The first thing you need is a doggy life jacket. Even if your dog is a natural swimmer, a life jacket will provide peace of mind for everyone. Canine life jackets are made of high-floatation neoprene or nylon and they feature reflective trim, rescue handles and leash rings. If your local pet supply store doesn't carry pet life jackets, check out West Marine, Outward Hound, Overton's, L.L. Bean or SwimOutlet.
Next, you should put together a doggie first aid kit in case your dog steps on a sharp shell or decides to take on a marine animal. In addition to the basic supplies like a muzzle, leash, gauze pads, antiseptic wipes, adhesive tape, scissors and tweezers, consider items such as hydrogen peroxide, extra towels, ear cleaning solution, styptic powder, a flashlight, needle-nose pliers and the phone numbers for your vet or an emergency clinic and even a poison control hotline number.
You should also have a water dish and extra fresh water for your dog. Even if you're boating on fresh water, it's never a good idea to let your pet drink from the lake, as it can contain harmful bacteria.
Don't forget the sunscreen. Yes, even pets need sun protection. Dogs with short hair or light skin, such as white boxers, are especially susceptible to sunburn. Sunscreen with SPF-15 is a good choice for most dogs. Be sure to reapply often.
But what about potty time? Whether you're on land or in the middle of the lake, when a dog's "gotta go," a dog's "gonna go." An ideal situation would be to train your dog to go on puppy training pads in a certain spot on the boat, but we all know that's not always going to go exactly as planned. Be sure to take lots of pet waste bags along with you on your boating adventures. Paper towels and odor neutralizer are also good items to have on board. Take along some odor neutralizing trash bags, the kind you use in your kitchen trash can, to dispose of everything until you're near a proper trash receptacle.
So go ahead and take your dog out on the boat, and if you are properly prepared, everyone will have a good time!
Boatsetter was founded in 2013 with the goal of bringing together over 3,900 boat owners, 1,500 boat captains, marinas and those seeking a way to experience boating with no ownership or boating experience. Boatsetter exists for those who love boating. Boatsetter has a simple goal: to make boating available to everyone. We provide world-class insurance, 24-hour free cancellations, connect our network of boat owners and certified captains with boaters, allowing everyone a chance to get out on the water. No ownership required.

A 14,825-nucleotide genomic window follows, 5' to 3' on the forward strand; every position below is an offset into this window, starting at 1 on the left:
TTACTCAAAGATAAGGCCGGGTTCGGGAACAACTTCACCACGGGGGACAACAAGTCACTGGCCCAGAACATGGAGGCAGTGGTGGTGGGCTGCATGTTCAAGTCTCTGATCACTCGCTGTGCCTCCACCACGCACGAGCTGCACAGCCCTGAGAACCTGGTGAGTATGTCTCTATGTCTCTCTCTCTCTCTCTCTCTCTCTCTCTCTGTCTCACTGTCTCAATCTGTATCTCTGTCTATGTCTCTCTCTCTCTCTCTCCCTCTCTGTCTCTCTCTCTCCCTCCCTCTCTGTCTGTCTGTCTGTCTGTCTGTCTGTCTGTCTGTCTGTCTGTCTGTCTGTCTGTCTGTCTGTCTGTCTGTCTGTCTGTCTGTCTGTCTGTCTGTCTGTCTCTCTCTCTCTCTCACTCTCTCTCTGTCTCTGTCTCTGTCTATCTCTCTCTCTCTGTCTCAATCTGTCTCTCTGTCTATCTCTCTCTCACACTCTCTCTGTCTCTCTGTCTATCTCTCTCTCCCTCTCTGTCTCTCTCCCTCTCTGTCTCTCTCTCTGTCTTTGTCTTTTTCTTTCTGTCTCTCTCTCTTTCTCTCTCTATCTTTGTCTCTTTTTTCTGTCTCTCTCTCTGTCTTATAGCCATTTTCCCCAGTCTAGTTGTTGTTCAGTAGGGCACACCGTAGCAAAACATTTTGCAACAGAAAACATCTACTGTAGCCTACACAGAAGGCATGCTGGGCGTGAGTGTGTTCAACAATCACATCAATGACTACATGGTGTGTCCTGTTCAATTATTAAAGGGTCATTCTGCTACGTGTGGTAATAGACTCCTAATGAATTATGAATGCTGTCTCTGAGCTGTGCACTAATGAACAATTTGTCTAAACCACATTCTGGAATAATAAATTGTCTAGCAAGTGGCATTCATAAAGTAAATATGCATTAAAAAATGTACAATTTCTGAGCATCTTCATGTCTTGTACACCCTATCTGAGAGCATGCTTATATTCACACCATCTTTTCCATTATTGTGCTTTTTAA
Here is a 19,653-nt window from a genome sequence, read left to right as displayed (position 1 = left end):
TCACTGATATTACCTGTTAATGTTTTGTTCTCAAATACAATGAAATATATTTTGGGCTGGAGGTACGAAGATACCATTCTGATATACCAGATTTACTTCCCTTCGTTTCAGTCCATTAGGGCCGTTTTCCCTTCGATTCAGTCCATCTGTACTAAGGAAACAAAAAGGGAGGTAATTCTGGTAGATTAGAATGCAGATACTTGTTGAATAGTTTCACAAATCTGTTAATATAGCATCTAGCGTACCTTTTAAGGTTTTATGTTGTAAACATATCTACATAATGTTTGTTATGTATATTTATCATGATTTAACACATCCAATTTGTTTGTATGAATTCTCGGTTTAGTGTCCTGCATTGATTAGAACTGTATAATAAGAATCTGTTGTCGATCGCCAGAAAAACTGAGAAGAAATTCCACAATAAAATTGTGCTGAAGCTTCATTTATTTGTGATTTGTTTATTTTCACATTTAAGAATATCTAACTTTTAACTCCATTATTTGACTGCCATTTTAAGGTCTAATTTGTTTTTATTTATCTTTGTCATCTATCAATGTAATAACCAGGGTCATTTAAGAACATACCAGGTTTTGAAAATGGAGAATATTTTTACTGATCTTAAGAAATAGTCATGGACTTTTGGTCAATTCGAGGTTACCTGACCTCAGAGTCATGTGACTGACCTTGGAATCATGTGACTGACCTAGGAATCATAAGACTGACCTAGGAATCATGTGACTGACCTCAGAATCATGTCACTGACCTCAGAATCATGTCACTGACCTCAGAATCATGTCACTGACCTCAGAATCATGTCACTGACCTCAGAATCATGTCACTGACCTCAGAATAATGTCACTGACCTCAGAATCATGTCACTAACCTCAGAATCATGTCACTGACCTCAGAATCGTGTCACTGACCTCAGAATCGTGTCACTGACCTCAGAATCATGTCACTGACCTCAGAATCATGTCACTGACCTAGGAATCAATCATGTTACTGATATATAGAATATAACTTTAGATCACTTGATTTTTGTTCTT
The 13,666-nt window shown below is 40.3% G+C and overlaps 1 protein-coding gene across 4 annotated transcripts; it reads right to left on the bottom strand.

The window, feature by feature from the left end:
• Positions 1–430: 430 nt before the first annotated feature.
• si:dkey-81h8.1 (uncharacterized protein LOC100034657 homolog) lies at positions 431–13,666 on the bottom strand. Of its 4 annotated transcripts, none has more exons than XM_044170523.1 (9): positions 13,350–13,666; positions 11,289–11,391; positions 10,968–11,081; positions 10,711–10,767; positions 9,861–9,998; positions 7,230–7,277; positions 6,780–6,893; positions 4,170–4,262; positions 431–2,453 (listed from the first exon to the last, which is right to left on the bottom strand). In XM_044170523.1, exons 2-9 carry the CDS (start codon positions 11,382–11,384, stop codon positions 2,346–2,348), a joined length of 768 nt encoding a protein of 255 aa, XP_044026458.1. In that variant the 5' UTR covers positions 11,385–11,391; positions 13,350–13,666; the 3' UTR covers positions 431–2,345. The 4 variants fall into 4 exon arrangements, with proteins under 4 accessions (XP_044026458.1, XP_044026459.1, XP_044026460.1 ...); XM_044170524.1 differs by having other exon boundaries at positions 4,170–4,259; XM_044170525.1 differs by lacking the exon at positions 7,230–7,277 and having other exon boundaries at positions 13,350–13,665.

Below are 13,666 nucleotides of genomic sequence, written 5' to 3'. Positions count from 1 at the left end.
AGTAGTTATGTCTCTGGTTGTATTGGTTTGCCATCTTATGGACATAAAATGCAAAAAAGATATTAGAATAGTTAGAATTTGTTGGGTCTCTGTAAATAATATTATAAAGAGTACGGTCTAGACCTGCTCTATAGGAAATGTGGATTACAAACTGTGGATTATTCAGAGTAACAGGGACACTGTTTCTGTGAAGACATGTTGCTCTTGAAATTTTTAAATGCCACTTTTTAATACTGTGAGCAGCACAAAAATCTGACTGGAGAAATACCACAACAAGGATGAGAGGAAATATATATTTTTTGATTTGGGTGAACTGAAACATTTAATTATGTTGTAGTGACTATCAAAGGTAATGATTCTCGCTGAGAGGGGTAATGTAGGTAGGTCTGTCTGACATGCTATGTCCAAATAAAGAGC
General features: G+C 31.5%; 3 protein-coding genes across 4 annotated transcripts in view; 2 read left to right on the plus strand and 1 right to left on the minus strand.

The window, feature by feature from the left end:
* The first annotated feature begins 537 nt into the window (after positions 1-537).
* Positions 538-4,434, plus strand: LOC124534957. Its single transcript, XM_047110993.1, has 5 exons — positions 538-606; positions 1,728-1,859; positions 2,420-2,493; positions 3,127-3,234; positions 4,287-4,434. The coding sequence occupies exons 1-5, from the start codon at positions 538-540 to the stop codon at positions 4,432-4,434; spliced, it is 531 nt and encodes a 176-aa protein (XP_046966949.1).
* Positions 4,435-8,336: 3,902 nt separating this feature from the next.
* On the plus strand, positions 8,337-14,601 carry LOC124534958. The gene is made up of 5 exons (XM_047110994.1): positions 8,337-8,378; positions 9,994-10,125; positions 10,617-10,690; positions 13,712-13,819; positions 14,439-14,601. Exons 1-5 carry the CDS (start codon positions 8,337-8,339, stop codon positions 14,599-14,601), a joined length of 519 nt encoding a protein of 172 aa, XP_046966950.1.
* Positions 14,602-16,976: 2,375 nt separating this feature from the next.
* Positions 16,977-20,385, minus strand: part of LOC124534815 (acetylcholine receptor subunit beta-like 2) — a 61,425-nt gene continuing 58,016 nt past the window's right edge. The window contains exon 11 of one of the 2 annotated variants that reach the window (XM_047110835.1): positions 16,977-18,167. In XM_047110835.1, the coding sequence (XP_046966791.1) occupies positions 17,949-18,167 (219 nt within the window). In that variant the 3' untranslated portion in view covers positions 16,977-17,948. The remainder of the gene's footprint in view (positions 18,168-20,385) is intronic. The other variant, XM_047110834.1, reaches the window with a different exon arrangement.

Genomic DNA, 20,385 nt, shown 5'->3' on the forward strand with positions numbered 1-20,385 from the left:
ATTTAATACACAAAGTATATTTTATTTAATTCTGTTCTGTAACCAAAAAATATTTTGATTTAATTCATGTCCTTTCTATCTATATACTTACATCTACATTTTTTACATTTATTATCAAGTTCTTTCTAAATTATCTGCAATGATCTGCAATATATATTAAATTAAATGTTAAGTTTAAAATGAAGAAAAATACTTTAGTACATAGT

Pheromones In Puppy Training -Dr. Debbie
So you just got a new puppy and you have all your training tools at the ready, the collar, leash and dog crate. But beyond that, do you have the one thing that can make your training tasks easier all around? Tap into your puppy's own sense of smell using canine pheromones, and ease your new pup's training and transition into the home.
Pheromones are scent signals emitted by all animal species, including humans. Various pheromones work under the radar to influence the perceptions and behaviors of others within a species.
Shortly after whelping, a pheromone is emitted from the bitch's sebaceous (oil) glands located between the mammary glands. The pheromone, dubbed the canine appeasing pheromone, reassures the puppies, calms them and facilitates nursing. The bitch stops emitting this pheromone as the pups mature, but all dogs retain the ability to "read" this pheromone. Not only do older dogs recognize this pheromone, but it continues to have a natural calming effect on canines of all ages.
In veterinary behavior cases, the dog appeasing pheromone is used for dogs with noise phobias, car travel anxiety, separation anxiety and other fearful situations. Various forms are available including pheromone collars, plug in diffusers and sprays. The canine appeasing pheromone doesn't sedate the dog; rather it decreases fear and excitability.